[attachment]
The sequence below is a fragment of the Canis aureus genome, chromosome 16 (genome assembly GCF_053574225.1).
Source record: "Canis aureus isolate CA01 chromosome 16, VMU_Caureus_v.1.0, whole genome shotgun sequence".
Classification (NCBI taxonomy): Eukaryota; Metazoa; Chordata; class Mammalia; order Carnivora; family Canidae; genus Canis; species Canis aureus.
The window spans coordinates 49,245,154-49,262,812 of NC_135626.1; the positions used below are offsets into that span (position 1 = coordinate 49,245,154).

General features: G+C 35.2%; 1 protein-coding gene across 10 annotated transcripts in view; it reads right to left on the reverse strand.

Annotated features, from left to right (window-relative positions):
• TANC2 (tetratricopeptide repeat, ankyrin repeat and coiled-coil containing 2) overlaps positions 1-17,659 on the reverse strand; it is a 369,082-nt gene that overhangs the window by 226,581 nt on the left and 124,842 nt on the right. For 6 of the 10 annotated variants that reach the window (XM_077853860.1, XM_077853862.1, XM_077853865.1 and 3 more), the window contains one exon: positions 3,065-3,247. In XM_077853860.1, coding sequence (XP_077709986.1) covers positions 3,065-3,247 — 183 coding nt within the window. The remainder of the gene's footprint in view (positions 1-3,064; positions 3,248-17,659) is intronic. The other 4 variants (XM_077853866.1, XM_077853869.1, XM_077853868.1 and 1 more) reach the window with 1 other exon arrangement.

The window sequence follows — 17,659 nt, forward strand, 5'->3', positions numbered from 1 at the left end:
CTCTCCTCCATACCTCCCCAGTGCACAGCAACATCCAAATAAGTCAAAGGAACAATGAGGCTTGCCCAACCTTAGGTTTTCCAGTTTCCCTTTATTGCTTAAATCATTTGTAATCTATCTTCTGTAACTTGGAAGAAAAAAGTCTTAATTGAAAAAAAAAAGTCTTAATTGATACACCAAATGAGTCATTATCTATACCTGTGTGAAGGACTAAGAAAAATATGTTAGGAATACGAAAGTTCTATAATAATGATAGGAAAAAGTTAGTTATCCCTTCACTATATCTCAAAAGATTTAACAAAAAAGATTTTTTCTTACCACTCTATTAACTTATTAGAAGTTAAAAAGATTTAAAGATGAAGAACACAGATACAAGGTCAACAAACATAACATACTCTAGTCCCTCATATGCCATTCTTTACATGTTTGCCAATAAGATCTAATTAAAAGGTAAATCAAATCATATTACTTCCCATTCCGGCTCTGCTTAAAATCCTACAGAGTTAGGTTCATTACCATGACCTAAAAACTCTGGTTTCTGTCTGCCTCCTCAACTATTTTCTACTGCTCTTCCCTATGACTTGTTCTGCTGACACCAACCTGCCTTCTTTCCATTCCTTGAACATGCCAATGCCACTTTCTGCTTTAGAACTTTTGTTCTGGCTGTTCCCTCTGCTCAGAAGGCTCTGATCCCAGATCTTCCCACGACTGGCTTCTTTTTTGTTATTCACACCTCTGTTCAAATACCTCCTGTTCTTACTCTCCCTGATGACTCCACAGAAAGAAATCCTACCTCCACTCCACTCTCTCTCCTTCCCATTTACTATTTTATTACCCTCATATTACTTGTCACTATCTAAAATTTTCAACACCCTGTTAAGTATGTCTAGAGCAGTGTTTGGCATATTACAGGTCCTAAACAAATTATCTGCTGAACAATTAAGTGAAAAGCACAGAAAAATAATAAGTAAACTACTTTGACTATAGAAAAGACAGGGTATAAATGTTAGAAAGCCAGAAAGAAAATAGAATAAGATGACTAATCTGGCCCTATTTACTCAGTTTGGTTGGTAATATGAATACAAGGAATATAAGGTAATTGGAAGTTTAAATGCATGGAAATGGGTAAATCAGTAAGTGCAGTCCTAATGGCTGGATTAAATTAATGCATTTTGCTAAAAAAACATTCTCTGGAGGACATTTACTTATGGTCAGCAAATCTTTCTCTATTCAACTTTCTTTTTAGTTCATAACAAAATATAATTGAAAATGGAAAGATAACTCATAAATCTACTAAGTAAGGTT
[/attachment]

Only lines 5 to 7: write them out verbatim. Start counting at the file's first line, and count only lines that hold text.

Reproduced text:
General features: G+C 35.2%; 1 protein-coding gene across 10 annotated transcripts in view; it reads right to left on the reverse strand.

Annotated features, from left to right (window-relative positions):
• TANC2 (tetratricopeptide repeat, ankyrin repeat and coiled-coil containing 2) overlaps positions 1-17,659 on the reverse strand; it is a 369,082-nt gene that overhangs the window by 226,581 nt on the left and 124,842 nt on the right. For 6 of the 10 annotated variants that reach the window (XM_077853860.1, XM_077853862.1, XM_077853865.1 and 3 more), the window contains one exon: positions 3,065-3,247. In XM_077853860.1, coding sequence (XP_077709986.1) covers positions 3,065-3,247 — 183 coding nt within the window. The remainder of the gene's footprint in view (positions 1-3,064; positions 3,248-17,659) is intronic. The other 4 variants (XM_077853866.1, XM_077853869.1, XM_077853868.1 and 1 more) reach the window with 1 other exon arrangement.